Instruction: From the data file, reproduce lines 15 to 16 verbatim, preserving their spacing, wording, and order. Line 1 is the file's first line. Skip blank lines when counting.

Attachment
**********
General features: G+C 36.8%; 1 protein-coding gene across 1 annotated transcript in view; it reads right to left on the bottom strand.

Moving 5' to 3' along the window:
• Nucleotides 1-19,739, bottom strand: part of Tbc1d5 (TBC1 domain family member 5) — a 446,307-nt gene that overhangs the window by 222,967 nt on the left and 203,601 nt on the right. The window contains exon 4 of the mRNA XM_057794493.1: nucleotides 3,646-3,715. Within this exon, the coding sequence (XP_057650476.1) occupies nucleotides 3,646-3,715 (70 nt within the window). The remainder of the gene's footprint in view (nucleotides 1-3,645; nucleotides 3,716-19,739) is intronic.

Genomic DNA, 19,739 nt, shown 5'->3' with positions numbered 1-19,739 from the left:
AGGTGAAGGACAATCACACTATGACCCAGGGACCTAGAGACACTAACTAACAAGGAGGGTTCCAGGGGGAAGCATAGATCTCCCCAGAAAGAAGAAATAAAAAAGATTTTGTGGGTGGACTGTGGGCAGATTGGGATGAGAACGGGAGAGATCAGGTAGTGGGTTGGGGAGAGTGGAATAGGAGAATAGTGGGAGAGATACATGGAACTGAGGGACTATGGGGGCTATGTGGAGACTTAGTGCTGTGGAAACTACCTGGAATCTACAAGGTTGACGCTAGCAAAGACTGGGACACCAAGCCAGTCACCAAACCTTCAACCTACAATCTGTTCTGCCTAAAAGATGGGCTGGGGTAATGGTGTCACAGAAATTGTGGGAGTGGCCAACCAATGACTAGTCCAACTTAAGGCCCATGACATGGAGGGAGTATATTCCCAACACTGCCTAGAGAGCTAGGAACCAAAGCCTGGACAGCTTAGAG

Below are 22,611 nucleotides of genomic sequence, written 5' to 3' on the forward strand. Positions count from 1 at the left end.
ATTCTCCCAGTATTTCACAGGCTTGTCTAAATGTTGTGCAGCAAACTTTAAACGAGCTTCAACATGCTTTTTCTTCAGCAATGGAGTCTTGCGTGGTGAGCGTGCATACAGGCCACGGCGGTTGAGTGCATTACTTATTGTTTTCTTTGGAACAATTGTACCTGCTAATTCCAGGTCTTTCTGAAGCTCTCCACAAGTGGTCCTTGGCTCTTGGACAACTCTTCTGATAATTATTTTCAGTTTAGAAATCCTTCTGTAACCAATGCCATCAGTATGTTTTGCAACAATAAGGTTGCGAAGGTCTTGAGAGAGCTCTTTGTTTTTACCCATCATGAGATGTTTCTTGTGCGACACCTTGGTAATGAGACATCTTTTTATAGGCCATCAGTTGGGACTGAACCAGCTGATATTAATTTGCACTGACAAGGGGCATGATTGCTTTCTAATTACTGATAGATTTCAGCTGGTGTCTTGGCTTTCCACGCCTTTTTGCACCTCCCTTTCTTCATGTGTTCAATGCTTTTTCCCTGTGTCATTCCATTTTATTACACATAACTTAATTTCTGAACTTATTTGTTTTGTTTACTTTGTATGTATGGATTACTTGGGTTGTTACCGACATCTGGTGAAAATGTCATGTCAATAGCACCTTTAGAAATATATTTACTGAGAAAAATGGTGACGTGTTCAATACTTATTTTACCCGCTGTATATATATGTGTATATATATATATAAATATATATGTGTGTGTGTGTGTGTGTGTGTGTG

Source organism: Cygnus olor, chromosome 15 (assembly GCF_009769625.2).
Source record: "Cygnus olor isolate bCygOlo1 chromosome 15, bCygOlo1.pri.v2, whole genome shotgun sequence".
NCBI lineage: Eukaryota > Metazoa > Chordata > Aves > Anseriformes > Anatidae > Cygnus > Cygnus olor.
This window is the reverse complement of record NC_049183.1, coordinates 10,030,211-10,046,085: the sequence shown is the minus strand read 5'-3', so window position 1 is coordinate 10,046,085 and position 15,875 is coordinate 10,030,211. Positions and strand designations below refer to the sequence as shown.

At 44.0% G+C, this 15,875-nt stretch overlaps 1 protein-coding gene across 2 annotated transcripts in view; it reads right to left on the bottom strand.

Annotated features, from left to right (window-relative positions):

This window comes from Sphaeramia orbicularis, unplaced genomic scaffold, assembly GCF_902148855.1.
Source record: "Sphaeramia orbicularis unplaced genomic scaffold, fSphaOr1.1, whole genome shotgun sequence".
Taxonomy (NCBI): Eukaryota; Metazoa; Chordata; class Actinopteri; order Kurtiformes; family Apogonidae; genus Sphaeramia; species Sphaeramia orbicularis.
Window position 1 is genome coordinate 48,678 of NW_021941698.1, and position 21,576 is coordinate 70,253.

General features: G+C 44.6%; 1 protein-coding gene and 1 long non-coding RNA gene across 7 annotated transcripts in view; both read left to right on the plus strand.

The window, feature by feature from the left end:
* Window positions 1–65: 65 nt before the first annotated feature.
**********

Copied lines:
Source record: "Sphaeramia orbicularis unplaced genomic scaffold, fSphaOr1.1, whole genome shotgun sequence".
Taxonomy (NCBI): Eukaryota; Metazoa; Chordata; class Actinopteri; order Kurtiformes; family Apogonidae; genus Sphaeramia; species Sphaeramia orbicularis.